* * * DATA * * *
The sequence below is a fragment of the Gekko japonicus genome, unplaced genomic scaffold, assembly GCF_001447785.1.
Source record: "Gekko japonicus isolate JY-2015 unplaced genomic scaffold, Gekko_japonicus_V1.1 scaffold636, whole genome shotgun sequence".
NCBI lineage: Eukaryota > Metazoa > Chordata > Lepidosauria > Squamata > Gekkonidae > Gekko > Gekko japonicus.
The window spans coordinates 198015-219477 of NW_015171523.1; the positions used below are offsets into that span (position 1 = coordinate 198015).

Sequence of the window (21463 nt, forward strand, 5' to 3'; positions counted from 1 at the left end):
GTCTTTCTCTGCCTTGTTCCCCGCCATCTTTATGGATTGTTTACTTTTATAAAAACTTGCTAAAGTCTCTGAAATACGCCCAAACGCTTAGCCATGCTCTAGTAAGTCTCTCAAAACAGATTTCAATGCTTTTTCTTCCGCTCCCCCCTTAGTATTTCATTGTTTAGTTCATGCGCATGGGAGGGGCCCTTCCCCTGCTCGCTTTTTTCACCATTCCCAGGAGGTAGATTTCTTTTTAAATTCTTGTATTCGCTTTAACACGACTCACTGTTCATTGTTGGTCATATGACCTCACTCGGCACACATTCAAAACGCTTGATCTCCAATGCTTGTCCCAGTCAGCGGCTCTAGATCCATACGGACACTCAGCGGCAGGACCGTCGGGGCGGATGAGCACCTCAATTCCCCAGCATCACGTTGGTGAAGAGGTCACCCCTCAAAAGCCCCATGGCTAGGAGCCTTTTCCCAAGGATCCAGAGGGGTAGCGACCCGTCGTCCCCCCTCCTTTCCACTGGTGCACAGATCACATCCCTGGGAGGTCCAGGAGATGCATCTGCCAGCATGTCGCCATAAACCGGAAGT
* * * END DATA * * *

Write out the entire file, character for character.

The sequence below is a fragment of the Gekko japonicus genome, unplaced genomic scaffold, assembly GCF_001447785.1.
Source record: "Gekko japonicus isolate JY-2015 unplaced genomic scaffold, Gekko_japonicus_V1.1 scaffold636, whole genome shotgun sequence".
NCBI lineage: Eukaryota > Metazoa > Chordata > Lepidosauria > Squamata > Gekkonidae > Gekko > Gekko japonicus.
The window spans coordinates 198015-219477 of NW_015171523.1; the positions used below are offsets into that span (position 1 = coordinate 198015).

Sequence of the window (21463 nt, forward strand, 5' to 3'; positions counted from 1 at the left end):
GTCTTTCTCTGCCTTGTTCCCCGCCATCTTTATGGATTGTTTACTTTTATAAAAACTTGCTAAAGTCTCTGAAATACGCCCAAACGCTTAGCCATGCTCTAGTAAGTCTCTCAAAACAGATTTCAATGCTTTTTCTTCCGCTCCCCCCTTAGTATTTCATTGTTTAGTTCATGCGCATGGGAGGGGCCCTTCCCCTGCTCGCTTTTTTCACCATTCCCAGGAGGTAGATTTCTTTTTAAATTCTTGTATTCGCTTTAACACGACTCACTGTTCATTGTTGGTCATATGACCTCACTCGGCACACATTCAAAACGCTTGATCTCCAATGCTTGTCCCAGTCAGCGGCTCTAGATCCATACGGACACTCAGCGGCAGGACCGTCGGGGCGGATGAGCACCTCAATTCCCCAGCATCACGTTGGTGAAGAGGTCACCCCTCAAAAGCCCCATGGCTAGGAGCCTTTTCCCAAGGATCCAGAGGGGTAGCGACCCGTCGTCCCCCCTCCTTTCCACTGGTGCACAGATCACATCCCTGGGAGGTCCAGGAGATGCATCTGCCAGCATGTCGCCATAAACCGGAAGT